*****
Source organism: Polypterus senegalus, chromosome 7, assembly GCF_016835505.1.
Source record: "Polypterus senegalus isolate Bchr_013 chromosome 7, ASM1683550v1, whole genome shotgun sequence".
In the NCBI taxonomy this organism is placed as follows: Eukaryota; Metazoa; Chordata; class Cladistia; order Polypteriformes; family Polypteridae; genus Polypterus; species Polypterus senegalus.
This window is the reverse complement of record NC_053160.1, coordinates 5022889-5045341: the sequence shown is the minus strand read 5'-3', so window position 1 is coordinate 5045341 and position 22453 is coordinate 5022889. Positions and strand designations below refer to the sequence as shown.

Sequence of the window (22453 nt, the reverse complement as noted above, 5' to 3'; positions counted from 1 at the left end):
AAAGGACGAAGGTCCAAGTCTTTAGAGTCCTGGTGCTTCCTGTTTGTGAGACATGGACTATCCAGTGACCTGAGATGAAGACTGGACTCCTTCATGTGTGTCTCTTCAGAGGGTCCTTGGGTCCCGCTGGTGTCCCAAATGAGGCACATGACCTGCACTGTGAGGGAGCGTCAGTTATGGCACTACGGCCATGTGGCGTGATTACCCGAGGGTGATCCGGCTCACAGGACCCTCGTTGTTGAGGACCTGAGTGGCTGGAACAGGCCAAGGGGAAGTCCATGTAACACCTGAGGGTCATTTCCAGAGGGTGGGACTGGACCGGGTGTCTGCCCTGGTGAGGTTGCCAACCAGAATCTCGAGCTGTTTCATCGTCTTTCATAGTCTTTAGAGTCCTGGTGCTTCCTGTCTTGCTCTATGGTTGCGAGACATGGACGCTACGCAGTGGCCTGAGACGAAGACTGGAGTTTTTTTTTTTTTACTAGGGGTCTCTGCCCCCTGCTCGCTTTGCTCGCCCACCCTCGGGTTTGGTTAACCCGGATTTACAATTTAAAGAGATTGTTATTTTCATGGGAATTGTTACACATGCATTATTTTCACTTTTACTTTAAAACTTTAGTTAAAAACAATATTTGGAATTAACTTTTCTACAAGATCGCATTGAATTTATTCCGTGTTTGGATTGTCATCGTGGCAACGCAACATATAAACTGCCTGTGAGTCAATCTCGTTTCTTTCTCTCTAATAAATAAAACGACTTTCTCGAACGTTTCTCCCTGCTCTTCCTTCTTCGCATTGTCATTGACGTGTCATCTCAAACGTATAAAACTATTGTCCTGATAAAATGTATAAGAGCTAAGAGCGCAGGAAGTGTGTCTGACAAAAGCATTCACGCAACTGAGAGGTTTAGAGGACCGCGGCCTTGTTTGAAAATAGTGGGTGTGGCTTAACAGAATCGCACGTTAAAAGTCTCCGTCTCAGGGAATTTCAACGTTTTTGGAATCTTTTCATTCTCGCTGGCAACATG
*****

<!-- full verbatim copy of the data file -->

Source organism: Polypterus senegalus, chromosome 7, assembly GCF_016835505.1.
Source record: "Polypterus senegalus isolate Bchr_013 chromosome 7, ASM1683550v1, whole genome shotgun sequence".
In the NCBI taxonomy this organism is placed as follows: Eukaryota; Metazoa; Chordata; class Cladistia; order Polypteriformes; family Polypteridae; genus Polypterus; species Polypterus senegalus.
This window is the reverse complement of record NC_053160.1, coordinates 5022889-5045341: the sequence shown is the minus strand read 5'-3', so window position 1 is coordinate 5045341 and position 22453 is coordinate 5022889. Positions and strand designations below refer to the sequence as shown.

Sequence of the window (22453 nt, the reverse complement as noted above, 5' to 3'; positions counted from 1 at the left end):
AAAGGACGAAGGTCCAAGTCTTTAGAGTCCTGGTGCTTCCTGTTTGTGAGACATGGACTATCCAGTGACCTGAGATGAAGACTGGACTCCTTCATGTGTGTCTCTTCAGAGGGTCCTTGGGTCCCGCTGGTGTCCCAAATGAGGCACATGACCTGCACTGTGAGGGAGCGTCAGTTATGGCACTACGGCCATGTGGCGTGATTACCCGAGGGTGATCCGGCTCACAGGACCCTCGTTGTTGAGGACCTGAGTGGCTGGAACAGGCCAAGGGGAAGTCCATGTAACACCTGAGGGTCATTTCCAGAGGGTGGGACTGGACCGGGTGTCTGCCCTGGTGAGGTTGCCAACCAGAATCTCGAGCTGTTTCATCGTCTTTCATAGTCTTTAGAGTCCTGGTGCTTCCTGTCTTGCTCTATGGTTGCGAGACATGGACGCTACGCAGTGGCCTGAGACGAAGACTGGAGTTTTTTTTTTTTTACTAGGGGTCTCTGCCCCCTGCTCGCTTTGCTCGCCCACCCTCGGGTTTGGTTAACCCGGATTTACAATTTAAAGAGATTGTTATTTTCATGGGAATTGTTACACATGCATTATTTTCACTTTTACTTTAAAACTTTAGTTAAAAACAATATTTGGAATTAACTTTTCTACAAGATCGCATTGAATTTATTCCGTGTTTGGATTGTCATCGTGGCAACGCAACATATAAACTGCCTGTGAGTCAATCTCGTTTCTTTCTCTCTAATAAATAAAACGACTTTCTCGAACGTTTCTCCCTGCTCTTCCTTCTTCGCATTGTCATTGACGTGTCATCTCAAACGTATAAAACTATTGTCCTGATAAAATGTATAAGAGCTAAGAGCGCAGGAAGTGTGTCTGACAAAAGCATTCACGCAACTGAGAGGTTTAGAGGACCGCGGCCTTGTTTGAAAATAGTGGGTGTGGCTTAACAGAATCGCACGTTAAAAGTCTCCGTCTCAGGGAATTTCAACGTTTTTGGAATCTTTTCATTCTCGCTGGCAACATG